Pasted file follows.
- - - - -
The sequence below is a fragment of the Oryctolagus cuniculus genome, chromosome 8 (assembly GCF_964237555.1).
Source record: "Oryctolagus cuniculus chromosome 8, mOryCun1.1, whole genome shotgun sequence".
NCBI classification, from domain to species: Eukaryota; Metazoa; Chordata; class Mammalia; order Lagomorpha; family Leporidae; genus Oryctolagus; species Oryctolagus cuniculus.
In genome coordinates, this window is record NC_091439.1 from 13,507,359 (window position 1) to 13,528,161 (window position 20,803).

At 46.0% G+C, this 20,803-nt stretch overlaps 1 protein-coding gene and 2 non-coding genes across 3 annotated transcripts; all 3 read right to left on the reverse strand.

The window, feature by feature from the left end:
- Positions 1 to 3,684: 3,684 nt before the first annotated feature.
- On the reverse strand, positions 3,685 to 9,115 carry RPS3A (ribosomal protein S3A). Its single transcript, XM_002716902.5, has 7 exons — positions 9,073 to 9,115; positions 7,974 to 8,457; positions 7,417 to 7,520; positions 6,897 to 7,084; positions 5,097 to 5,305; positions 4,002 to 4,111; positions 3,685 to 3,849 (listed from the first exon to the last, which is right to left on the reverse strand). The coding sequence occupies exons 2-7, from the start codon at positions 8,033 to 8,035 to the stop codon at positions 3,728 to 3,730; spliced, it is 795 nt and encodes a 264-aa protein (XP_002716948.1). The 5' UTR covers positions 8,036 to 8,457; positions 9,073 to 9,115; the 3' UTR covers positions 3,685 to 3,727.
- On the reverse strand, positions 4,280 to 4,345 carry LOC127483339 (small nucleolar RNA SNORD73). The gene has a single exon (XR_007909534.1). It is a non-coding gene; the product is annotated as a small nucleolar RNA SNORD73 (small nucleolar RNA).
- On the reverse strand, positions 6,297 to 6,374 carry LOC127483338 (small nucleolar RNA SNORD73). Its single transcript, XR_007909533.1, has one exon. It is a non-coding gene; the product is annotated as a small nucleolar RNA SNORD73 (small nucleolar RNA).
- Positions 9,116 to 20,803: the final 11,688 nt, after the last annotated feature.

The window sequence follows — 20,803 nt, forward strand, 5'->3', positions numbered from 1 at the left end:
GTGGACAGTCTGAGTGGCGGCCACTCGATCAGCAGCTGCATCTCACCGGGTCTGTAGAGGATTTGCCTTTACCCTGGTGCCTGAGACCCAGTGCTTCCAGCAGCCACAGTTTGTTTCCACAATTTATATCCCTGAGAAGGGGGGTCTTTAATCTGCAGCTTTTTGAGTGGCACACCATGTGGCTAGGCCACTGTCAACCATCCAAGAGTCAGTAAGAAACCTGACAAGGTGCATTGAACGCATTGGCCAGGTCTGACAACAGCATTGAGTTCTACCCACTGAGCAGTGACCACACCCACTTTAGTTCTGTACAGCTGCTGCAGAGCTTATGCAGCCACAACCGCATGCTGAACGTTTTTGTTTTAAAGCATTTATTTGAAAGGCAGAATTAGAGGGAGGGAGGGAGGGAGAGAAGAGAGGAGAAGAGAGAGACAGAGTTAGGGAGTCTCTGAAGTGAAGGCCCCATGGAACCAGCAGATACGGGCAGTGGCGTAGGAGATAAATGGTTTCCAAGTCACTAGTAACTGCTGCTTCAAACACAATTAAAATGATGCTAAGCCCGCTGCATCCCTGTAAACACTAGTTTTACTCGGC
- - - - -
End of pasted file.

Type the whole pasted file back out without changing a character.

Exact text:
The sequence below is a fragment of the Oryctolagus cuniculus genome, chromosome 8 (assembly GCF_964237555.1).
Source record: "Oryctolagus cuniculus chromosome 8, mOryCun1.1, whole genome shotgun sequence".
NCBI classification, from domain to species: Eukaryota; Metazoa; Chordata; class Mammalia; order Lagomorpha; family Leporidae; genus Oryctolagus; species Oryctolagus cuniculus.
In genome coordinates, this window is record NC_091439.1 from 13,507,359 (window position 1) to 13,528,161 (window position 20,803).

At 46.0% G+C, this 20,803-nt stretch overlaps 1 protein-coding gene and 2 non-coding genes across 3 annotated transcripts; all 3 read right to left on the reverse strand.

The window, feature by feature from the left end:
- Positions 1 to 3,684: 3,684 nt before the first annotated feature.
- On the reverse strand, positions 3,685 to 9,115 carry RPS3A (ribosomal protein S3A). Its single transcript, XM_002716902.5, has 7 exons — positions 9,073 to 9,115; positions 7,974 to 8,457; positions 7,417 to 7,520; positions 6,897 to 7,084; positions 5,097 to 5,305; positions 4,002 to 4,111; positions 3,685 to 3,849 (listed from the first exon to the last, which is right to left on the reverse strand). The coding sequence occupies exons 2-7, from the start codon at positions 8,033 to 8,035 to the stop codon at positions 3,728 to 3,730; spliced, it is 795 nt and encodes a 264-aa protein (XP_002716948.1). The 5' UTR covers positions 8,036 to 8,457; positions 9,073 to 9,115; the 3' UTR covers positions 3,685 to 3,727.
- On the reverse strand, positions 4,280 to 4,345 carry LOC127483339 (small nucleolar RNA SNORD73). The gene has a single exon (XR_007909534.1). It is a non-coding gene; the product is annotated as a small nucleolar RNA SNORD73 (small nucleolar RNA).
- On the reverse strand, positions 6,297 to 6,374 carry LOC127483338 (small nucleolar RNA SNORD73). Its single transcript, XR_007909533.1, has one exon. It is a non-coding gene; the product is annotated as a small nucleolar RNA SNORD73 (small nucleolar RNA).
- Positions 9,116 to 20,803: the final 11,688 nt, after the last annotated feature.

The window sequence follows — 20,803 nt, forward strand, 5'->3', positions numbered from 1 at the left end:
GTGGACAGTCTGAGTGGCGGCCACTCGATCAGCAGCTGCATCTCACCGGGTCTGTAGAGGATTTGCCTTTACCCTGGTGCCTGAGACCCAGTGCTTCCAGCAGCCACAGTTTGTTTCCACAATTTATATCCCTGAGAAGGGGGGTCTTTAATCTGCAGCTTTTTGAGTGGCACACCATGTGGCTAGGCCACTGTCAACCATCCAAGAGTCAGTAAGAAACCTGACAAGGTGCATTGAACGCATTGGCCAGGTCTGACAACAGCATTGAGTTCTACCCACTGAGCAGTGACCACACCCACTTTAGTTCTGTACAGCTGCTGCAGAGCTTATGCAGCCACAACCGCATGCTGAACGTTTTTGTTTTAAAGCATTTATTTGAAAGGCAGAATTAGAGGGAGGGAGGGAGGGAGAGAAGAGAGGAGAAGAGAGAGACAGAGTTAGGGAGTCTCTGAAGTGAAGGCCCCATGGAACCAGCAGATACGGGCAGTGGCGTAGGAGATAAATGGTTTCCAAGTCACTAGTAACTGCTGCTTCAAACACAATTAAAATGATGCTAAGCCCGCTGCATCCCTGTAAACACTAGTTTTACTCGGC